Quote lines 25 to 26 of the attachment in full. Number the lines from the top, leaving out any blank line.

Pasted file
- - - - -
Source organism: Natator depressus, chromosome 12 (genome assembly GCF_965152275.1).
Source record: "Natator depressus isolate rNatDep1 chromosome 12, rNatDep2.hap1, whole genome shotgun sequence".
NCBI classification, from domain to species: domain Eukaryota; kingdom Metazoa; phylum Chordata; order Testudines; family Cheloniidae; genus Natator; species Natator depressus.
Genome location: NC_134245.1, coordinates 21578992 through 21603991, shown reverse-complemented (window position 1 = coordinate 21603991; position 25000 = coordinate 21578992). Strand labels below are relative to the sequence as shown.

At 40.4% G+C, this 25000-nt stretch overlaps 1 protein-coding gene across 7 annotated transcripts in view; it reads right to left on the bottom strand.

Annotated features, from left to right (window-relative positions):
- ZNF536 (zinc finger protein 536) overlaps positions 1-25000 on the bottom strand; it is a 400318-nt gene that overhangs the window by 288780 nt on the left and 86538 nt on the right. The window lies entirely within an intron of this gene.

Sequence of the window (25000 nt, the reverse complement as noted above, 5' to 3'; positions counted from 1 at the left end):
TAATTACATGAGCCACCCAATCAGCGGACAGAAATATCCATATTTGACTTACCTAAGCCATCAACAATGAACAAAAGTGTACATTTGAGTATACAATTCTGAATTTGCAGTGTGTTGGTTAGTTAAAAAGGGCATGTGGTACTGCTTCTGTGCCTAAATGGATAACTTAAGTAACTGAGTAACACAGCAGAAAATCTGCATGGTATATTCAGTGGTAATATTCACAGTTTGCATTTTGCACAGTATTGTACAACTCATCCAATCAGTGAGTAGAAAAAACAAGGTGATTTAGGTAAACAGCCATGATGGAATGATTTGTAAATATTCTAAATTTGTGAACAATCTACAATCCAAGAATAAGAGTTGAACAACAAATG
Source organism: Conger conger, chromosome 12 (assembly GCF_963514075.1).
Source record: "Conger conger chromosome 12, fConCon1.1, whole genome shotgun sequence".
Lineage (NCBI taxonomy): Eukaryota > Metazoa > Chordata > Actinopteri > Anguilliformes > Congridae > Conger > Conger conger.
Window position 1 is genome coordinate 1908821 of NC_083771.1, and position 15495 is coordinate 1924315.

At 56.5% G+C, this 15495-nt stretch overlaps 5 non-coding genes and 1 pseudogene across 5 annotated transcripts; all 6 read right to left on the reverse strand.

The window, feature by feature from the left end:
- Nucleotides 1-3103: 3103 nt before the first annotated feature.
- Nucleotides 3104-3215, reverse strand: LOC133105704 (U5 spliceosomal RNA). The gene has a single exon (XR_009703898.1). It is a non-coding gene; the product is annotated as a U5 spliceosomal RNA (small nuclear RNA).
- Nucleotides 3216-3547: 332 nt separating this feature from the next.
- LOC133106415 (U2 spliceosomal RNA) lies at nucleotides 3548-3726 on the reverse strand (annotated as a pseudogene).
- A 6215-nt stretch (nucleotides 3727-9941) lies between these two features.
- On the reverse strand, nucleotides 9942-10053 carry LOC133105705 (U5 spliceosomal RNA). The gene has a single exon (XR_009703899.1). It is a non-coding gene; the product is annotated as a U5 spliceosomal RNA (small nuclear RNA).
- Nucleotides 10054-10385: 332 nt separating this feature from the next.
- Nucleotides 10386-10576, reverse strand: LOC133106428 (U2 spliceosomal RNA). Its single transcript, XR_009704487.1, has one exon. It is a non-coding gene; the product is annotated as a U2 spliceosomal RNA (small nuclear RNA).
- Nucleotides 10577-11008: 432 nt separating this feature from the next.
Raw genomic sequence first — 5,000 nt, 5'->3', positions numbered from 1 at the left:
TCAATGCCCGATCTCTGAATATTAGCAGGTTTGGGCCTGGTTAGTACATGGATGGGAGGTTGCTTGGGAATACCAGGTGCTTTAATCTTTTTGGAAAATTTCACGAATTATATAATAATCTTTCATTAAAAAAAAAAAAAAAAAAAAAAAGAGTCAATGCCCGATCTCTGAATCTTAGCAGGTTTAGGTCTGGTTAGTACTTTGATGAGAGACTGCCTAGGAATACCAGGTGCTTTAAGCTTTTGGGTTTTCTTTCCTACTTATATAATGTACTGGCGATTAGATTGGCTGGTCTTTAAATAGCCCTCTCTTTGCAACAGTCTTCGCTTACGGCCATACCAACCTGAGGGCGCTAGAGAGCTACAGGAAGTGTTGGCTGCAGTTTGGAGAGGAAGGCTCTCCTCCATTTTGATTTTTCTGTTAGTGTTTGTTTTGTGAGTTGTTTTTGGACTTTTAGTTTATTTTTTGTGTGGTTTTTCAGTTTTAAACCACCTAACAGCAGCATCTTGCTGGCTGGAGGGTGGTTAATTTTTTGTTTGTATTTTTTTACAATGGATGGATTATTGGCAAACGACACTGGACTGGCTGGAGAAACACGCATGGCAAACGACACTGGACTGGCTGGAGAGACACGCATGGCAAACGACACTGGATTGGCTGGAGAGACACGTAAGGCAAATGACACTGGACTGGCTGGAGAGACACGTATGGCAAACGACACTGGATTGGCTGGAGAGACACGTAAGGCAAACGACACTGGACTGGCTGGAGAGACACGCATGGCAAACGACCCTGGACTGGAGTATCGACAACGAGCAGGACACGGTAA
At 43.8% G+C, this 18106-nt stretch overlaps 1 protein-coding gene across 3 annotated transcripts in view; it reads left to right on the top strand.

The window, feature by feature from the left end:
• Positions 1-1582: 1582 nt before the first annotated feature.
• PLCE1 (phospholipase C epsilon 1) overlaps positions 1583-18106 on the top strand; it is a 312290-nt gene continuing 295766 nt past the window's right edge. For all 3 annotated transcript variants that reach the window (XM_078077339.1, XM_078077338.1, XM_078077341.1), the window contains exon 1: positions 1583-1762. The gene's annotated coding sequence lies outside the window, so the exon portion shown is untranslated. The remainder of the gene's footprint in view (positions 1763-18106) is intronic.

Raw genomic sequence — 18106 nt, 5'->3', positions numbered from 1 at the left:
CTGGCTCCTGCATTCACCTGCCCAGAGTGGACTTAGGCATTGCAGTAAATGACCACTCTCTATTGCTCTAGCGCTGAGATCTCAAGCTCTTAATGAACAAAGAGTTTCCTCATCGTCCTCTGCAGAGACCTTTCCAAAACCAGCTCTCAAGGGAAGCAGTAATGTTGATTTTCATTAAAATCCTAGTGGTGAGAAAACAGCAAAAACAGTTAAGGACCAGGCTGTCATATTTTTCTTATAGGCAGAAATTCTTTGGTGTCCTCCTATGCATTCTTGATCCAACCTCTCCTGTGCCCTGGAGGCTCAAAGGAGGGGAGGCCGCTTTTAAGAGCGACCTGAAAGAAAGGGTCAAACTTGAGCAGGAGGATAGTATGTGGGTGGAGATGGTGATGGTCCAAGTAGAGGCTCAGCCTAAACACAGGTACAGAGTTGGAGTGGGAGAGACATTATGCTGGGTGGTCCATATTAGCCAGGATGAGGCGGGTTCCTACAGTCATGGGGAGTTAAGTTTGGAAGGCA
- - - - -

Raw genomic sequence first — 5,000 nt, 5'->3', positions numbered from 1 at the left:
TCAATGCCCGATCTCTGAATATTAGCAGGTTTGGGCCTGGTTAGTACATGGATGGGAGGTTGCTTGGGAATACCAGGTGCTTTAATCTTTTTGGAAAATTTCACGAATTATATAATAATCTTTCATTAAAAAAAAAAAAAAAAAAAAAAAGAGTCAATGCCCGATCTCTGAATCTTAGCAGGTTTAGGTCTGGTTAGTACTTTGATGAGAGACTGCCTAGGAATACCAGGTGCTTTAAGCTTTTGGGTTTTCTTTCCTACTTATATAATGTACTGGCGATTAGATTGGCTGGTCTTTAAATAGCCCTCTCTTTGCAACAGTCTTCGCTTACGGCCATACCAACCTGAGGGCGCTAGAGAGCTACAGGAAGTGTTGGCTGCAGTTTGGAGAGGAAGGCTCTCCTCCATTTTGATTTTTCTGTTAGTGTTTGTTTTGTGAGTTGTTTTTGGACTTTTAGTTTATTTTTTGTGTGGTTTTTCAGTTTTAAACCACCTAACAGCAGCATCTTGCTGGCTGGAGGGTGGTTAATTTTTTGTTTGTATTTTTTTACAATGGATGGATTATTGGCAAACGACACTGGACTGGCTGGAGAAACACGCATGGCAAACGACACTGGACTGGCTGGAGAGACACGCATGGCAAACGACACTGGATTGGCTGGAGAGACACGTAAGGCAAATGACACTGGACTGGCTGGAGAGACACGTATGGCAAACGACACTGGATTGGCTGGAGAGACACGTAAGGCAAACGACACTGGACTGGCTGGAGAGACACGCATGGCAAACGACCCTGGACTGGAGTATCGACAACGAGCAGGACACGGTAA